In a translation from the original French that captures its verve, readers are invited to join Rémi Brague's tour d'horizon of the philosophical interspace available to us once we attend to the works of medieval Jews, Christians, and Muslims, as they utilized their respective revelations to probe the reality of the universe. These groups were seldom in contact with one another, though some later inquirers (Maimonides) did profit from earlier ones (Ghazali), as Aquinas did from "Rabbi Moses." Hence Brague rightly insists that the rich mutuality that we are able to discern was seldom available to them. Yet he invites us to share in, as well as develop for ourselves, that quality of sensitivity which animates this comparative work, greatly facilitated by retaining the informal style of the original lectures. We need that assistance, since his erudition can be daunting, yet this account will illuminate novices as well as adepts embarked on a shared journey into a fascinating world. While we increasingly share the journey, Brague forcibly reminds us that what we desire to transmute into dialogue was largely, for the writers he discusses, polemics (199-202). By using contemporary reflections on hermeneutics and other sophisticated tools we enjoy today, he deftly introduces us into this world in a way that helps us attain the consciousness demanded to understand "the other," so as better to appreciate our own limitations. In fact, that correlative activity of coming to understand ourselves as we seek to understand the other fairly defines the journey on which these essays launch us. So it could best be described as an exercise in self-understating, facilitated by a rich store of historical examples, deftly employed.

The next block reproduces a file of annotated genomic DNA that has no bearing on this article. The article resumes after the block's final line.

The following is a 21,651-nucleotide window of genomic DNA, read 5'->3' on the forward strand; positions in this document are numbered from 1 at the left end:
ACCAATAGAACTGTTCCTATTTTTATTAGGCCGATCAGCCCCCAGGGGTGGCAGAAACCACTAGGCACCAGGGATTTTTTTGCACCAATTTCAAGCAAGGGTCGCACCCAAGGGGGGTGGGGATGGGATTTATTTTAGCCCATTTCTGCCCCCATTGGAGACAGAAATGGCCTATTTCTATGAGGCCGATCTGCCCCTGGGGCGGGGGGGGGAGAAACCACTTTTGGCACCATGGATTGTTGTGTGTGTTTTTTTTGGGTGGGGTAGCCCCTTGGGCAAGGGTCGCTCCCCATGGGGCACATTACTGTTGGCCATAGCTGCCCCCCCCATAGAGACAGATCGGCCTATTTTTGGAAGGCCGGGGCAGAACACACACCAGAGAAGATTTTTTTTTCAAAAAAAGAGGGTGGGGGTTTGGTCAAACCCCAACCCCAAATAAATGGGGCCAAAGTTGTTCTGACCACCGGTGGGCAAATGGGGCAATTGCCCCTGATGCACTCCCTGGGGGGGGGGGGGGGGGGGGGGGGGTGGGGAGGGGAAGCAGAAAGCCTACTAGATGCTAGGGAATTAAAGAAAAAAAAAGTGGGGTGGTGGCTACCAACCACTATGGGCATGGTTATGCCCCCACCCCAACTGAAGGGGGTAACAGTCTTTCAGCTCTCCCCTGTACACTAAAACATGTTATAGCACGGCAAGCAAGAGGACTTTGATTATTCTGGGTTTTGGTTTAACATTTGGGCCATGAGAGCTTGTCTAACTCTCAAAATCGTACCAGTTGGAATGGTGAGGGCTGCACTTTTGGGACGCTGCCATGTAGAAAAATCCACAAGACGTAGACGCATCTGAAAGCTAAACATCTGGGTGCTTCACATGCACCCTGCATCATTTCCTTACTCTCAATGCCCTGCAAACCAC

That self-understating is initially directed to philosophy itself, as submitting to the tutelage of its medieval practitioners can show us how limited -- even myopic -- our grasp of that subject can be. The lecture style is enhanced by an initial interview, which directs Braque's erudition to our service by reminding us how he was invited by circumstance to fill a notorious lacuna of eight hundred years in French university philosophical curriculum, with the result that: "in the domain of medieval philosophical studies, I was thus, and basically I have remained, a newcomer, a beginner, an outsider" (8, 25). This confession allows us to accept the fact that we are nearly all novices in this inquiry, and so welcome newcomers in a shared journey of discovery -- and self-discovery. (I have always been grateful that Fritz Zimmerman did just that for me a quarter of a century ago, as I passed though Oxford with an inchoate project of comparative study.) So the signal merit of these reflections is to let oneself be mentored in a gently demanding way.